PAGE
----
Impact of Mindfulness Meditation on Lawyers: A Research Study

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What is Mindfulness? Mindfulness is an open and receptive attention to, and awareness of what is occurring in the present moment. Mindfulness can be cultivated through a mindfulness meditation training program.

Benefits of Mindfulness for Lawyers. Research has demonstrated several positive physiological and psychological impacts of mindfulness training/practice including:

  • Reduced stress, anxiety, depression, and improved emotional regulation. Stress and anxiety are known to be significant concerns for lawyers.
  • Improved control over attention – the ability to “pay attention.”
  • Enhanced working memory, enhanced compassion, and self-awareness

Mindfulness and Performance. Research indicates a relationship between mindfulness training/practice and professional performance. Specifically, mindfulness may enhance the ability to:

  • Focus and think clearly under stress
  • Escape the default mode of operating with partial attention
  • Respond in a thoughtful and informed way based on what is happening in the present moment
  • Connect in a productive way with others

   Register For Study

Research Team

Jeena Cho, J.D. of JC Law Group PC, and John Paul Minda, PhD of the Department of Psychology and The Brain and Mind Institute at the University of Western Ontario are collaborating on this research project designed to investigate the relationship between mindfulness meditation and performance and well-being in lawyers. Dr. Minda is a cognitive psychologist who studies thinking and reasoning, learning, and conceptual abilities in children, adults, and older adults. Current work includes a multi-site study on the cognitive and psychological benefits of mindfulness meditation. Dr. Minda’s research laboratory is funded by the Canadian government and the research described here has been approved by the Research Ethics Board at Western.

The study will rely on an 8-week mindfulness program designed by Jeena Cho and Karen Gifford and described in The Anxious Lawyer: An 8-Week Guide to a Happier, Saner Law Practice Using Meditation.

Overview of this Research

Our study will be the first of its kind to investigate the possible benefits or effects of a mindfulness meditation practice on lawyers. We predict that participants in our study will experience increased resilience and satisfaction and decreased stress and anxiety. This study is designed as an 8-week study with assessments pre and post study. We will examine changes between those two measurement points.

Study Plan

  • Initial Assessment of key psychological variables such as resilience, anxiety, self-regulation, mood, and a self-rating of competence will take place before the meditation program is introduced. These measures will be collected on-line using a password-secure system designed by Sigma Assessment, a firm with expertise in personality assessment and a frequent collaborator with Dr. Minda.
  • Daily Meditations will be self-guided, based on The Anxious Lawyer. Study participants will complete a diary to indicate how often and when they practiced mindfulness meditation.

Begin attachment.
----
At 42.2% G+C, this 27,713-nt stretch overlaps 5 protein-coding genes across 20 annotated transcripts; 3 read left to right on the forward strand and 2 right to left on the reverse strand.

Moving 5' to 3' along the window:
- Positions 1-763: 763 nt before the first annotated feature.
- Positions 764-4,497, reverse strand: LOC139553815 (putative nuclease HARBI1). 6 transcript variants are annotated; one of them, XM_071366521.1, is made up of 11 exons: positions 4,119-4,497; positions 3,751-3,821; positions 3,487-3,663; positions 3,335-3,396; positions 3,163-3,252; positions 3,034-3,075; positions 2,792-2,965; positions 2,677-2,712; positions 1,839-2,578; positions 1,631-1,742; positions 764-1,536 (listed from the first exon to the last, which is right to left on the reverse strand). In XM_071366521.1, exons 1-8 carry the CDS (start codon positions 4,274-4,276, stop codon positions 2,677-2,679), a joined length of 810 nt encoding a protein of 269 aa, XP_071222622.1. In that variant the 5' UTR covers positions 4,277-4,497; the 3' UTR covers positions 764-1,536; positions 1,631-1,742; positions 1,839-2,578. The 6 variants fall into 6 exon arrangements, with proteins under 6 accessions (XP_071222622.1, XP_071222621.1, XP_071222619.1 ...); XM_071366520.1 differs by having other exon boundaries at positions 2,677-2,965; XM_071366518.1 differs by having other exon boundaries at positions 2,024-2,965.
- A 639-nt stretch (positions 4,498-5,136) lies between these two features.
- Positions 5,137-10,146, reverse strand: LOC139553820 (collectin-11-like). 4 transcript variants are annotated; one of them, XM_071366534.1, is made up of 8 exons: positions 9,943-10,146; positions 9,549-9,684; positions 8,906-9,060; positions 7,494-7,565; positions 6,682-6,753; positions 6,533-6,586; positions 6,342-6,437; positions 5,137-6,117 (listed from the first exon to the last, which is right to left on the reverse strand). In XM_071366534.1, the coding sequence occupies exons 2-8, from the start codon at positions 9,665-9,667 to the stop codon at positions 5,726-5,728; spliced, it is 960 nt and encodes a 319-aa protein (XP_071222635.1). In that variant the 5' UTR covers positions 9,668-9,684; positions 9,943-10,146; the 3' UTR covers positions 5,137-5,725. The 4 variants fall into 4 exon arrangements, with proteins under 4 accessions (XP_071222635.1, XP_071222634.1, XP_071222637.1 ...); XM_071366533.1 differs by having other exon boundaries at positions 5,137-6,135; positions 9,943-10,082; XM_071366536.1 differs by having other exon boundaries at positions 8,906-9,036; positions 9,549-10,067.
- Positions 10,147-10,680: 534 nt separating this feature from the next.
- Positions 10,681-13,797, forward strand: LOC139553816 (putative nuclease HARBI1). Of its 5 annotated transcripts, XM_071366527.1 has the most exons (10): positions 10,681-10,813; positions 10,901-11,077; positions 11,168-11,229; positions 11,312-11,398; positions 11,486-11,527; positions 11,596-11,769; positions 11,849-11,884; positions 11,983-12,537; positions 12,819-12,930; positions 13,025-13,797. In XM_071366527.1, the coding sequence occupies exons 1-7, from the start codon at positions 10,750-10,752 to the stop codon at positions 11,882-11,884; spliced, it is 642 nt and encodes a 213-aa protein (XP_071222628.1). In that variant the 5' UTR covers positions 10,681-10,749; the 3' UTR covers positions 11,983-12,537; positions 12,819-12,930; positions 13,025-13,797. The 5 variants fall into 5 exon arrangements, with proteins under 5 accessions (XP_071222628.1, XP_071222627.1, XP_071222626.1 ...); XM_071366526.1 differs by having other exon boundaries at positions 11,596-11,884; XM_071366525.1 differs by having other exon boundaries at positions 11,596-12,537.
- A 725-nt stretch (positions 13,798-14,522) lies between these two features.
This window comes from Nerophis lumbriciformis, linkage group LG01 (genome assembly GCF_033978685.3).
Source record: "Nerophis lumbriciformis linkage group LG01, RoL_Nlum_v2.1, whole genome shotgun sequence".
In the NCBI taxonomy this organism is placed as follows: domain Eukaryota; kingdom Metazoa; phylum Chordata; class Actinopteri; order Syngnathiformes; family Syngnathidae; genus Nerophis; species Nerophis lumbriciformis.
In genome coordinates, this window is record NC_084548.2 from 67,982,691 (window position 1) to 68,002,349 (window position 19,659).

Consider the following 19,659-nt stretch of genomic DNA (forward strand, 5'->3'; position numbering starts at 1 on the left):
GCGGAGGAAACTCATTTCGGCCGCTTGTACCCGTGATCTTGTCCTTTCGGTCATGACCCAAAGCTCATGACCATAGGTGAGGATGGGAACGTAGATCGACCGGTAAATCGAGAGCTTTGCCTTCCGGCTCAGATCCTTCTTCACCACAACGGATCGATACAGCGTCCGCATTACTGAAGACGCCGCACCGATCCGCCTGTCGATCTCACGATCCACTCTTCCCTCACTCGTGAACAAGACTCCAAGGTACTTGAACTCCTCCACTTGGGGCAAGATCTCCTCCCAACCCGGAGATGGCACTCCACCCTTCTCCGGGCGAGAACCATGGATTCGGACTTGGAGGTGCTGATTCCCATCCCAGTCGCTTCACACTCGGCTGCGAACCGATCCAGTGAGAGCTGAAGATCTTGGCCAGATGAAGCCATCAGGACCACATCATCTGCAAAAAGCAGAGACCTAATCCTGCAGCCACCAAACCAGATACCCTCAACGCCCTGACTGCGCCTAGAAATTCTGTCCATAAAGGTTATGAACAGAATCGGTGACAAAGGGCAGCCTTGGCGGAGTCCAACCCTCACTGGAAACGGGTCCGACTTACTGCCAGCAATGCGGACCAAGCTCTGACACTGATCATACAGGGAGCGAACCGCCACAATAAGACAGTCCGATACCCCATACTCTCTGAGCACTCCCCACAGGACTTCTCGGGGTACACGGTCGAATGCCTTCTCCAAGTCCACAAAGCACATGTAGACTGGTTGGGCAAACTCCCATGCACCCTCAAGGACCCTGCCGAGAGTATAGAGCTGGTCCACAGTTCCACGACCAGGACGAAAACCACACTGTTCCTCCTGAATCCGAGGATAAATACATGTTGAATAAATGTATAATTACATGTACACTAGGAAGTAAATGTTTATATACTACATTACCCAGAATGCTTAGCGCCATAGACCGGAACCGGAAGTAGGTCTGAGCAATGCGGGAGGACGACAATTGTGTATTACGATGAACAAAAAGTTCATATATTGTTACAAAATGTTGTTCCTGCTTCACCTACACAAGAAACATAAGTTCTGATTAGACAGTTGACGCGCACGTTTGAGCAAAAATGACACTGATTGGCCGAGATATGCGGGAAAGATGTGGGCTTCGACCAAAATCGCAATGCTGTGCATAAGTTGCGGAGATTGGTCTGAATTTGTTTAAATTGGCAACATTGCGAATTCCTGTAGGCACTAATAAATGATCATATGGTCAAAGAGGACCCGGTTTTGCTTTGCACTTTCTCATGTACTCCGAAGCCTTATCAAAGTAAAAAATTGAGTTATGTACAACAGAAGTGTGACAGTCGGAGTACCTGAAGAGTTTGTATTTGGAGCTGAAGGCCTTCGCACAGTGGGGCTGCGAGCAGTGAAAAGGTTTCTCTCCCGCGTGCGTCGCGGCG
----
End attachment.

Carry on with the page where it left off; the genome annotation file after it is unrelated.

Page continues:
• Webinars designed by Jeena Cho and Karen Gifford will provide participants with an overview of mindfulness meditation and will give guidance on how and when to meditate. Three Webinars will be offered during the 8-week period — an introductory session, second Webinar during week four, and final Webinar at the conclusion.
  • Post Study Assessments will be collected by Dr. Minda on the same key variables that were measured at the beginning of the study.

   Register For Study

If you have not registered for the 8-week online mindfulness program, you can do so here.

Questions? Comments? Please contact Dr. John Paul Minda (jpminda@uwo.ca) or Jeena Cho (hello@jeenacho.com).

Key References

Brown, K. W., & Ryan, R. M. (2003). The benefits of being present: Mindfulness and its role in psychological well-being. Journal of Personality and Social Psychology, 84(4), 822–848.

Cho, J & Gifford, K (2016) The Anxious Lawyer: An 8-Week Guide to a Happier, Saner Law Practice Using Meditation. Chicago, Illinois: American Bar Association.

Chambers, R., Lo, B. C. Y., & Allen, N. B. (2007). The Impact of Intensive Mindfulness Training on Attentional Control, Cognitive Style, and Affect. Cognitive Therapy and Research, 32(3), 303–322.

Christopher, M. S., Goerling, R. J., Rogers, B. S., Hunsinger, M., Baron, G., Bergman, A. L., & Zava, D. T. (2015). A Pilot Study Evaluating the Effectiveness of a Mindfulness-Based Intervention on Cortisol Awakening Response and Health Outcomes among Law Enforcement Officers. Journal of Police and Criminal Psychology, 1-14.

Grossman, P., Niemann, L., Schmidt, S., & Walach, H. (2004). Mindfulness-based stress reduction and health benefits: A meta-analysis. Journal of Psychosomatic Research, 57(1), 35-43.

Hülsheger, U. R., Alberts, H. J. E. M., Feinholdt, A., Lang, J. W. B. (2013). Benefits of mindfulness at work: The role of mindfulness in emotion regulation, emotional exhaustion, and job satisfaction. Journal of Applied Psychology, 98(2), 310-325.

Middleton, M (2015) Big Trouble: Experts say substance abuse and mental health issues are a growing problem for the legal profession. ABA Journal, retrieved from http://goo.gl/QnlCuL

Reb, J., Narayanan, J., & Chaturvedi, S. (2012). Leading Mindfully: Two Studies on the Influence of Supervisor Trait Mindfulness on Employee Well-Being and Performance. Mindfulness, 5(1), 36–45.